Just look at how “standard English” has changed in the last decades: e-mail is now de-hyphened and countable: emails; “the data are” is now “the data is”, the subjunctive is practically dead, the Oxford comma can be taken or left, and prepositions are perfectly good words to end sentences with.

And you can begin a sentence with “and”. One can even say “you” instead of “one”.

Is there a German English, a Denglish? Of course there is. Just look at the way the tendrils of modern life have crept into everyday German: ‘updaten’, ‘downloaden’, ‘liken’.

But what do Germans need English for? As I mentioned in a previous post, everyone has different needs when it comes to learning English. Some want a general refresher course, some need it for school, some for their jobs, some for a specific project. But there is a recurring theme, at least when it comes to those medium-to-large companies that punctuate the German business landscape: office politics.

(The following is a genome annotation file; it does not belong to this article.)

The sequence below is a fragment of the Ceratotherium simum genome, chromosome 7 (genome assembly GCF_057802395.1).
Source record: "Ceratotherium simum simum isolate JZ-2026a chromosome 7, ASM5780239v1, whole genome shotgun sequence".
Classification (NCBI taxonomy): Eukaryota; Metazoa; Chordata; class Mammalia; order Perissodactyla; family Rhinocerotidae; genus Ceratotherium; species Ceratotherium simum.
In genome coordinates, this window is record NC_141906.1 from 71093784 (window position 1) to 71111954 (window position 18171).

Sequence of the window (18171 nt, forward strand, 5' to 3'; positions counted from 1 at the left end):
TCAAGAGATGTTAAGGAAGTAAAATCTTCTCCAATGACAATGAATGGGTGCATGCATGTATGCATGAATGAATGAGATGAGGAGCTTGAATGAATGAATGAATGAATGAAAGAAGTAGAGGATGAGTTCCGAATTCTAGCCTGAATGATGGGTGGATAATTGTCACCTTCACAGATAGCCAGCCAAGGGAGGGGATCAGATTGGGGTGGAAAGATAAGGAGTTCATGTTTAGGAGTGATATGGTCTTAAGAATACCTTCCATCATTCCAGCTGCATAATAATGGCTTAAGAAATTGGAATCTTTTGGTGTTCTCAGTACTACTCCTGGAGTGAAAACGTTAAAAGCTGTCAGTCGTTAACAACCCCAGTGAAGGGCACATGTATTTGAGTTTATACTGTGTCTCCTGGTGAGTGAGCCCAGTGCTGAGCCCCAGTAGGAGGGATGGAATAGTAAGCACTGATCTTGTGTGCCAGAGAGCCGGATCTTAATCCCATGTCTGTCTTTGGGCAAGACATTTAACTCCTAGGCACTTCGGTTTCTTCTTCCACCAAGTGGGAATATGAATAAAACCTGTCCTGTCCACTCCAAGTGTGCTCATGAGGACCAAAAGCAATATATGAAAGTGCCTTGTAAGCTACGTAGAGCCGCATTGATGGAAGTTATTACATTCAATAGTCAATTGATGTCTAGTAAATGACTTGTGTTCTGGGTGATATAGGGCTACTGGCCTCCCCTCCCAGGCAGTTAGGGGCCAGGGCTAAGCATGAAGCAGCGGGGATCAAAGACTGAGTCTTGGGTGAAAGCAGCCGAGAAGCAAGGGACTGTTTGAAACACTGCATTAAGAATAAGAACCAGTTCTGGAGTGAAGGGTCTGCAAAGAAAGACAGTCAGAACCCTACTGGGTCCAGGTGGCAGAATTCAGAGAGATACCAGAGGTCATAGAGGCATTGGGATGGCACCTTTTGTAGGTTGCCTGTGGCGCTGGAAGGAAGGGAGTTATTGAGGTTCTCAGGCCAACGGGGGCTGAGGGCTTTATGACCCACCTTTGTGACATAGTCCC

I’ll take a company I taught for a couple of years, a large multinational company which makes polymers, i.e. plastics, as my example. Whether it’s sewage pipes, car parts, air-conditioning, surgical tools, windows or something else, if it’s made of a polymer of some kind then this company probably makes it. This particular plant made car bumpers, pipes, sewer ducts, proprietary underground drainage structures and the like.  I taught a mixed group of people: some worked in the office, some in despatch, some in a warehouse, some in production, some in quality control. They all had different needs.

  • Office workers needed English to talk about orders and the attendant bureaucracy with offices in other countries.